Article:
There are lots of techniques you can use to prepare your child for injections and to distract them while the injection is happening. Talk to your play specialist or read our Distraction Therapy booklet for ideas.

We will make sure that you feel confident in giving subcutaneous injections by the time you leave GOSH but if you have any concerns, support and advice is always available on the telephone.

Getting ready to give the subcutaneous injection

  • Collect together all the equipment you will need:
    • alcohol wipe

    • medicine bottle

    • syringe package

    • cotton wool or gauze

    • site rotation chart

  • Wash your hands.
  • Wipe the top of the medicine bottle with the alcohol wipe and leave to dry.
  • Choose the injection site for this dose.
  • Open the syringe package and put on a clean surface.
  • Insert the needle into the top of the bottle at an angle of 90°.
  • Pull back the plunger and draw up slightly more than the prescribed dosage.
  • Remove the needle from the bottle.

Note: If you are using an auto injector or pen device, load it according to the instructions in the package and how you have been taught.

Giving the subcutaneous injection

  • Holding the needle upwards, tap the syringe gently to move any air bubbles towards the needle.
  • Push the plunger gently to remove the air bubble and squirt a small amount of the medicine into the air.
  • Lift the skin in the chosen injection area between your thumb and index finger.
  • Holding the needle at a 90º or 45° angle as shown by your nurse, insert the needle into the skin fold

Note: If you are using a 5-6mm needle, you do not need to lift the skin into a skin fold as described above.

  • Continue to hold the skin and push the syringe plunger to inject the medicine while counting to 10 slowly.
  • Remove the needle from the skin and let go of the skin fold.
  • Put a piece of cotton wool or gauze over the injection site for a few seconds.
  • Throw the syringe away in a ‘sharps’ bin as you have been taught.
  • Mark the injection site on your site rotation chart. 

Note: If you are using an auto injector or pen device, after you have given the injection, remove the needle from the device as you have been shown and dispose of it in the sharps bin.

What do I do when the sharps bin is full?

When we taught you how to give subcutaneous injections, we will have explained about disposal of the syringes. We will give you a sharps bin to take home with you but when it is full, please call your community team to ask them to dispose of it and give you a new one.

All other packaging, such as the syringe package and medicine bottles can be disposed of with your normal household rubbish.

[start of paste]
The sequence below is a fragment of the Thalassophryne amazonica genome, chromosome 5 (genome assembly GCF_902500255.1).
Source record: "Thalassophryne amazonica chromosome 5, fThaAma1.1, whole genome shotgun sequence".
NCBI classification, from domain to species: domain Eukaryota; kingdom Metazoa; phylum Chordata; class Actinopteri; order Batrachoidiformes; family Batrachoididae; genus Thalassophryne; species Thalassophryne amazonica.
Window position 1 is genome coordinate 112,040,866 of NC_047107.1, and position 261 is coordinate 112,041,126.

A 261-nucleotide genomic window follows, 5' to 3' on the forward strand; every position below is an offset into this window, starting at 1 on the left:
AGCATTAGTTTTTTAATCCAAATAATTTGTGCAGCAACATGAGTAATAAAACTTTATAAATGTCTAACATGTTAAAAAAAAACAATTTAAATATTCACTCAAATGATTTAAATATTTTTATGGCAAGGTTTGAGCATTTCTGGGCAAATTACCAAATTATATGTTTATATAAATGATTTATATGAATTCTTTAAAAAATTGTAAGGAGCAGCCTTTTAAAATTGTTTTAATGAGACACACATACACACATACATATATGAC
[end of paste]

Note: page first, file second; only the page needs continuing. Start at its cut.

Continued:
Compiled by: 
The Endocrine Clinical Nurse Specialists in collaboration with the Child and Family Information Group, GOSH.
Last review date: 
April 2012


Please read this information sheet from GOSH alongside the patient information leaflet (PIL) provided by the manufacturer. If you do not have a copy of the manufacturer’s patient information leaflet please talk to your pharmacist. A few products do not have a marketing authorisation (licence) as a medicine and therefore there is no PIL.

For children in particular, there may be conflicts of information between the manufacturer’s patient information leaflet (PIL) and guidance provided by GOSH and other healthcare providers. For example, some manufacturers may recommend, in the patient information leaflet, that a medicine is not given to children aged under 12 years. In most cases, this is because the manufacturer will recruit adults to clinical trials in the first instance and therefore the initial marketing authorisation (licence) only covers adults and older children.  

For new medicines, the manufacturer then has to recruit children and newborns into trials (unless the medicine is not going to be used in children and newborns) and subsequently amend the PIL with the approved information. Older medicines may have been used effectively for many years in children without problems but the manufacturer has not been required to collect data and amend the licence. This does not mean that it is unsafe for children and young people to be prescribed such a medicine ‘off-licence/off-label’. However, if you are concerned about any conflicts of information, please discuss with your doctor, nurse or pharmacist.